Street Photography as a Remedy

Street Photography


The British dancer and choreographer Royston Maldoom exposes the idea of life as an ongoing, constant challenge.

„Don’t sit still, don’t except, move on, look for the next thing, look for the next moment. Don’t necessarily plan it but be ready for it, be open for it.“
(Interview in the movie „Rhythm is it“)

There are similarities to my approach to life as well as to street photography. In the same summer when I discovered street photography, I got – due to my own fault and personal circumstances – a “total eclipse of the heart” and saw my life and future pitch black. There seemed to be no way out and I realized, that I had to recalibrate a few things in my life to solve the problem. It took me months to get over it. I followed the suggestion: “Go creative!”

First I made some music, but the „romantic“ approach intensified the darkness and was not really helpful. I was looking for something different, something to stop the thoughts going round in circles. Reading articles and books about street photography in that time gave me the inspiration to go out and try it for myself.

For street photography you need open eyes and a clear mind to anticipate and see occasions, to approach strangers, to handle the camera, to compose and shoot. There’s no time to ponder. The more I walked on the streets and took photographs, the more I got a distance between me and my problem. It was literally a way back to myself. Being on the streets, discovering the city and seeing ordinary things in a new light gave me a new view on things.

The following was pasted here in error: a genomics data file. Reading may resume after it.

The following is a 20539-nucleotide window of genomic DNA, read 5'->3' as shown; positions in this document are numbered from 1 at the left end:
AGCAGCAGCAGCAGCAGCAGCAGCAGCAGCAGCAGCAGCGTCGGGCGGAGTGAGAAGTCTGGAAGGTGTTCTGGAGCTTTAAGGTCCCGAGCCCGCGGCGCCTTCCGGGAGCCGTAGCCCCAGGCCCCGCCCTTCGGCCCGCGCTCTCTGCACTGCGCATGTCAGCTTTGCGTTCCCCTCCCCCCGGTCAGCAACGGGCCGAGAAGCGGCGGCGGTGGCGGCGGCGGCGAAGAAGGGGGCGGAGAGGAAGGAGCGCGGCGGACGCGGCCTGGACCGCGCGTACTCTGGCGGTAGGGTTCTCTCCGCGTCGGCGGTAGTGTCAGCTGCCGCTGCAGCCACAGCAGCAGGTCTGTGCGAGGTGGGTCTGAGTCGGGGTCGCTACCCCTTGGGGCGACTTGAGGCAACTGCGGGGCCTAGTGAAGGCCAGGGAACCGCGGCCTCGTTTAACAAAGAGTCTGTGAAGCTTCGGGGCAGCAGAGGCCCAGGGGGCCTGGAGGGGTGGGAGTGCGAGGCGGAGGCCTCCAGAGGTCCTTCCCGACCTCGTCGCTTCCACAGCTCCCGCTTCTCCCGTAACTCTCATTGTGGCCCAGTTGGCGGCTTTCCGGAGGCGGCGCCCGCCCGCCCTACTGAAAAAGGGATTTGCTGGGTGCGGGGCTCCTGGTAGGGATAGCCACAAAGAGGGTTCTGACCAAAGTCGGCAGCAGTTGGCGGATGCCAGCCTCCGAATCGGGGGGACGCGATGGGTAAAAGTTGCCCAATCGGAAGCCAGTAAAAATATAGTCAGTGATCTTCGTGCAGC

In consequence of shooting in the streets and publishing my pictures online I met so many people in the past two years, got so much feedback and learned so much, even about myself that I believe, street photography was like a remedy (among others) on my way out of the dark. It sharpened my perception, gave me more self-confidence and took me to another level in different parts of my life. I’ll keep that experience for the future and I’m sure, it would work again.

For ongoing reading: The famous street photographer Marius Vieth describes in his blog, how he experienced a similar situation.

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